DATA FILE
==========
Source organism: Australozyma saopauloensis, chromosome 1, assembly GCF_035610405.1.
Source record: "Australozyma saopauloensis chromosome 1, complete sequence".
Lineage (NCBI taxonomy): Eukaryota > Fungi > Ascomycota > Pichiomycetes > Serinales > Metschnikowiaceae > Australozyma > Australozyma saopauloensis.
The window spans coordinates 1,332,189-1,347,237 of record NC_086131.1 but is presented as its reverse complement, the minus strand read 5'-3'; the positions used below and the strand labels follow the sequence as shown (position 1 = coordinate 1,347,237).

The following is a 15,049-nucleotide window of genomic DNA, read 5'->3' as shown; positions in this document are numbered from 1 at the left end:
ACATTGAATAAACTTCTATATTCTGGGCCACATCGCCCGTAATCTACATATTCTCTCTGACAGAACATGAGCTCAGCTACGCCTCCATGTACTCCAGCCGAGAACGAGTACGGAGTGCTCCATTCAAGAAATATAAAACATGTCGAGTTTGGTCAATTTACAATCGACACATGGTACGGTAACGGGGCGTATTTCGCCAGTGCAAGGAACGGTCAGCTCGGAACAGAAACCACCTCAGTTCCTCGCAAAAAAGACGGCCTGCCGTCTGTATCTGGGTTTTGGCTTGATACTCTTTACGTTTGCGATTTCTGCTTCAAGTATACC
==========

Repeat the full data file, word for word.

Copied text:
Source organism: Australozyma saopauloensis, chromosome 1, assembly GCF_035610405.1.
Source record: "Australozyma saopauloensis chromosome 1, complete sequence".
Lineage (NCBI taxonomy): Eukaryota > Fungi > Ascomycota > Pichiomycetes > Serinales > Metschnikowiaceae > Australozyma > Australozyma saopauloensis.
The window spans coordinates 1,332,189-1,347,237 of record NC_086131.1 but is presented as its reverse complement, the minus strand read 5'-3'; the positions used below and the strand labels follow the sequence as shown (position 1 = coordinate 1,347,237).

The following is a 15,049-nucleotide window of genomic DNA, read 5'->3' as shown; positions in this document are numbered from 1 at the left end:
ACATTGAATAAACTTCTATATTCTGGGCCACATCGCCCGTAATCTACATATTCTCTCTGACAGAACATGAGCTCAGCTACGCCTCCATGTACTCCAGCCGAGAACGAGTACGGAGTGCTCCATTCAAGAAATATAAAACATGTCGAGTTTGGTCAATTTACAATCGACACATGGTACGGTAACGGGGCGTATTTCGCCAGTGCAAGGAACGGTCAGCTCGGAACAGAAACCACCTCAGTTCCTCGCAAAAAAGACGGCCTGCCGTCTGTATCTGGGTTTTGGCTTGATACTCTTTACGTTTGCGATTTCTGCTTCAAGTATACC